Ingwe speaks of the vastness of the Australian outback, the barrenness of which is, for Lentz, a metaphor for his own spiritual vacuum, and for the emptiness of the universe.  Wigmore Hall seemed to me the wrong venue for Ingwe‘s limitlessness: its gracious walls held in the sound, rather than letting it reach out to the end of the earth.  On a practical level, something is not right if many in the audience have to place ear drum-protecting fingers in their ears for most of a performance.  That said, one cannot but admire Shibe for his courage to challenge and unsettle, as much as for his expressive commitment and technical excellence.

Such qualities were similarly communicative in the first half of the recital, during which Shibe’s acoustic guitar provided palette-cleansing pristineness and stillness before the raging, at that point unforeseen by many in the Hall, to follow.

David Fennessy grew up in Maynooth, County Kildare, and began his musical career playing electric guitar in rock bands.  His six-part rosewood (2011) is inspired, as are many of compositions, by a place – namely, the chapel created on the island of Orkney by Italian prisoners-of-war during the Second World War, which was the venue of the work’s first performance in June 2011: ‘My vivid memories of visiting [the Italian chapel] a few years ago guided me … Without wishing to somehow create a musical evocation of the place, notions of calm, reflection, open spaces, echoes and resonances permeate the music.’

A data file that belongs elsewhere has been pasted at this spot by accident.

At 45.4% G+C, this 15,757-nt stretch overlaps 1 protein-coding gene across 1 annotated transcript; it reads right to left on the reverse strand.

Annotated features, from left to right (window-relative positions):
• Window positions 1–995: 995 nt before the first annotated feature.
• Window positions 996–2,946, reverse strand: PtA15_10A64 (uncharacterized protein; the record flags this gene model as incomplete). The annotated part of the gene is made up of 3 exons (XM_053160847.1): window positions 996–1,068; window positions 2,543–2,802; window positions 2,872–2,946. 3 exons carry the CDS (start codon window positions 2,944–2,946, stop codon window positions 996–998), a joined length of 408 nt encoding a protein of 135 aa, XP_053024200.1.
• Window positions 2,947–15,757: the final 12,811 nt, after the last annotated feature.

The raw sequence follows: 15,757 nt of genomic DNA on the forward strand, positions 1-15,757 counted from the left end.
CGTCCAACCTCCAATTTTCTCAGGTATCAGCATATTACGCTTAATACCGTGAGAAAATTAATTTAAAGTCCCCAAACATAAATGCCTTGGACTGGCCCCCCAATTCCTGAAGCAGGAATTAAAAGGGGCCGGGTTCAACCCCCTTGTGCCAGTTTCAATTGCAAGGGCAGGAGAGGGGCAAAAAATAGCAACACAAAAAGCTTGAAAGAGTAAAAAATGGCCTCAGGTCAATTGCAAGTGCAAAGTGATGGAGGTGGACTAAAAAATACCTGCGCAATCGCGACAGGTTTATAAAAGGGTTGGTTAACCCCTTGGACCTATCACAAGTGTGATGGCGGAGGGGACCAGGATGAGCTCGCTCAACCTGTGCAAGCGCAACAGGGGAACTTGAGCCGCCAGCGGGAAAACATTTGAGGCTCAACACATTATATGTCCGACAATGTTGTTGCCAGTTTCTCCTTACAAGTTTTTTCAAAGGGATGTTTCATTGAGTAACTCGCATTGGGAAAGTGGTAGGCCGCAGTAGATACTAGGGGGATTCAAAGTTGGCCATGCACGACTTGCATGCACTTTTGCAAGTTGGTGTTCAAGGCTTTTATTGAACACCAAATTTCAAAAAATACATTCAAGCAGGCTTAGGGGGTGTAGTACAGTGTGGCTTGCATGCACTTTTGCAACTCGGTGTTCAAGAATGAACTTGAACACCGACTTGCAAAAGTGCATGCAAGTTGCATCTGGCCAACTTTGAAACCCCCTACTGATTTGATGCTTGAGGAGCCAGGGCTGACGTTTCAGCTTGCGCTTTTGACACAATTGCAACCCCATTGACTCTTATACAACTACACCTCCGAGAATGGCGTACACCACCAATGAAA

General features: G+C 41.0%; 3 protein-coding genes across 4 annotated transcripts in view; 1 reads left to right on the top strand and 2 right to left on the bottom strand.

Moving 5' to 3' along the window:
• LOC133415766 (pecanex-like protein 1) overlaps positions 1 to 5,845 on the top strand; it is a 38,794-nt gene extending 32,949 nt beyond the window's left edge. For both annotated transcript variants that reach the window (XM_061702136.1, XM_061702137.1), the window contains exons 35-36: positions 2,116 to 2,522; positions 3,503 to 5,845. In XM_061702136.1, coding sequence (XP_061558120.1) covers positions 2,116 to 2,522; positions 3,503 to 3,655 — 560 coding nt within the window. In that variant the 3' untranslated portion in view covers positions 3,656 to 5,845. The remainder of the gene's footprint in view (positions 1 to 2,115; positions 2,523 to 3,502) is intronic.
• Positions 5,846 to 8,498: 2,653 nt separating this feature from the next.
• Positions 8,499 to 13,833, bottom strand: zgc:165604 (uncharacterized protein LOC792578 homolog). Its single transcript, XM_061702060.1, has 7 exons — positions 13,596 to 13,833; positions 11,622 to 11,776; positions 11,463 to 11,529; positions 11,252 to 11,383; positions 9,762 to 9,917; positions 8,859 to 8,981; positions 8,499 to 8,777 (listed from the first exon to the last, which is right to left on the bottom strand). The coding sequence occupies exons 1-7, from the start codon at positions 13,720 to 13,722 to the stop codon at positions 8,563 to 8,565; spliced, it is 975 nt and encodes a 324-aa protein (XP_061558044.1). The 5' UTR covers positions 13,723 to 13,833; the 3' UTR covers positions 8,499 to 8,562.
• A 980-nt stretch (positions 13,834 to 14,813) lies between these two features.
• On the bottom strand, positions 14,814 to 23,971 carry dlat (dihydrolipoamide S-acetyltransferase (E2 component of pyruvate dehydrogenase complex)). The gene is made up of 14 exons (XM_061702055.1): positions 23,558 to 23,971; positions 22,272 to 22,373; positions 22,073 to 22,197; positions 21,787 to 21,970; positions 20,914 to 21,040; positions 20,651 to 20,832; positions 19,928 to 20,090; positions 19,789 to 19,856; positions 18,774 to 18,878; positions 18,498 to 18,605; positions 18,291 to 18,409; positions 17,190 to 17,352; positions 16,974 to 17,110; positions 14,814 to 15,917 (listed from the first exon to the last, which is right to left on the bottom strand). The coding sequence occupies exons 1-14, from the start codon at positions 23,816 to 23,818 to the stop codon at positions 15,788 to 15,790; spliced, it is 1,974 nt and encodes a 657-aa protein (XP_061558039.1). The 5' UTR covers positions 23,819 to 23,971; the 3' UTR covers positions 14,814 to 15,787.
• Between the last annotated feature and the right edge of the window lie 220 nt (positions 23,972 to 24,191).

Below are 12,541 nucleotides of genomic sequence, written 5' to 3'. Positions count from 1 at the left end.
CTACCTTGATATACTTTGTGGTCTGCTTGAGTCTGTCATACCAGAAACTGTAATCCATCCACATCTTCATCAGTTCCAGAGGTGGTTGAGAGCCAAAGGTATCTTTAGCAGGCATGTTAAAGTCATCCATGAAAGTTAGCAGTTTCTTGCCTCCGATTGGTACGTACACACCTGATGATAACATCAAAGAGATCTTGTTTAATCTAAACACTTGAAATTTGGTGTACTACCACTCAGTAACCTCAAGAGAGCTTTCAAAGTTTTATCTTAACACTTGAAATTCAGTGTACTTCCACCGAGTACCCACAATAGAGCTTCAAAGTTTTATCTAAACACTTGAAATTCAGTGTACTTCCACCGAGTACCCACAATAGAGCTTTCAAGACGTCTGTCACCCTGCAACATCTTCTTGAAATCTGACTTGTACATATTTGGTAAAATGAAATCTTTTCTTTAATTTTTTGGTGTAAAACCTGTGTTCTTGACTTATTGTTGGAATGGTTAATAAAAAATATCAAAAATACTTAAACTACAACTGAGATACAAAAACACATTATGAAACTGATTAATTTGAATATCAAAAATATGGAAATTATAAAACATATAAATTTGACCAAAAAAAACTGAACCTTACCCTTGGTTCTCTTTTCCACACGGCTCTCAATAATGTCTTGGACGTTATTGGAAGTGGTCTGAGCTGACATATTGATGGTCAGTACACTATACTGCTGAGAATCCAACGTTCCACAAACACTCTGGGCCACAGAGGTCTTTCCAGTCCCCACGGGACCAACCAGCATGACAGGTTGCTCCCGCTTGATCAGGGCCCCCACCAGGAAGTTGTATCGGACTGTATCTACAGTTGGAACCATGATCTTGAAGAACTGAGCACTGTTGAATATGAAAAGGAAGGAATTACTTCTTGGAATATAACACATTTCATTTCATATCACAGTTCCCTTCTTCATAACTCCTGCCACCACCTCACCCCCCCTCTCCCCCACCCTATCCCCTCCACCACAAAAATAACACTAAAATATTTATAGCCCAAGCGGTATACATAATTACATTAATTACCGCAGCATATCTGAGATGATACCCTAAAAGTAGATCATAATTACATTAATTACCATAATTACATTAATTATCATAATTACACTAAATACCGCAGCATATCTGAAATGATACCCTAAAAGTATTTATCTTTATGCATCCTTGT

The title refers to the wood commonly used in the construction of guitar fingerboards, and its sweet floral aroma seems to have infused Fennessy’s perfumed sonorities.  Shibe conjured the whimsy and magic of vibrations and vanishings, unfolding the intricate gestures and ceaselessly changing perspectives with gentleness and discernment.

The quiet directness that Shibe achieved in rosewood also characterised Sofia Gubaidulina’s Serenade (1960) and Toccato (1969), in which harmonic sweetness was blended with occasional rhythmic capriciousness, the repetitions of consonant intervals or single notes providing a calm foundation for the quasi-extemporised fragments of the multiples voices that seemed to be interacting within the modest confines of these works. 

The Toccata vanished into a silence from whence the Prelude to J.S. Bach’s Suite in E minor BWV 996 emerged.  In the ensuing dances, which were probably composed for a lute-harpsichord, Shibe defined the rich interplay of polyphonic strands with astonishing clarity and dexterity.  Like a bardic poet, he told the Allemande’s tale with beguiling fluency, while the courtliness of the Courante was enhanced by careful pointing of the harmonic sophistications and subtleties.  In the Sarabande, Shibe was again a medieval minstrel singing of feelings deep and true, while the Bourée and Gigue danced with grace and intricacy respectively.

His black shirt glistening with silver threads, Shibe was a Merlin who cast a captivating spell.  At the extremes of both silence and shock-wave, this was miraculous and mesmerising music-making.

Claire Seymour